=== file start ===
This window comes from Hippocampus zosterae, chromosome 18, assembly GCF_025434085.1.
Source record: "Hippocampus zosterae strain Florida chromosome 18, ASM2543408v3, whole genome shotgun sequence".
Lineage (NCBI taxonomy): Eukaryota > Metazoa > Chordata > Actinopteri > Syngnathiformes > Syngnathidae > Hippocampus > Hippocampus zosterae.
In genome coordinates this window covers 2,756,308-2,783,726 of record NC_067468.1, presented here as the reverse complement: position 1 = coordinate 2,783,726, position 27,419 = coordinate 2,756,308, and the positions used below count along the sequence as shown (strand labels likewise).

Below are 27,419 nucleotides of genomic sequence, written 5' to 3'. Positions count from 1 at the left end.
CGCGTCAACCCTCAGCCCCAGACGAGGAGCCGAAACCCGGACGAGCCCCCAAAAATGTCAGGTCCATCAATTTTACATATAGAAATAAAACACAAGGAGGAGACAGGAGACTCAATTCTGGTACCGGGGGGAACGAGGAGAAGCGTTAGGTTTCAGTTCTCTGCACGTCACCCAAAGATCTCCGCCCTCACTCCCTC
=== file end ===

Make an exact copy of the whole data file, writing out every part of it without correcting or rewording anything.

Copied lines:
This window comes from Hippocampus zosterae, chromosome 18, assembly GCF_025434085.1.
Source record: "Hippocampus zosterae strain Florida chromosome 18, ASM2543408v3, whole genome shotgun sequence".
Lineage (NCBI taxonomy): Eukaryota > Metazoa > Chordata > Actinopteri > Syngnathiformes > Syngnathidae > Hippocampus > Hippocampus zosterae.
In genome coordinates this window covers 2,756,308-2,783,726 of record NC_067468.1, presented here as the reverse complement: position 1 = coordinate 2,783,726, position 27,419 = coordinate 2,756,308, and the positions used below count along the sequence as shown (strand labels likewise).

Below are 27,419 nucleotides of genomic sequence, written 5' to 3'. Positions count from 1 at the left end.
CGCGTCAACCCTCAGCCCCAGACGAGGAGCCGAAACCCGGACGAGCCCCCAAAAATGTCAGGTCCATCAATTTTACATATAGAAATAAAACACAAGGAGGAGACAGGAGACTCAATTCTGGTACCGGGGGGAACGAGGAGAAGCGTTAGGTTTCAGTTCTCTGCACGTCACCCAAAGATCTCCGCCCTCACTCCCTC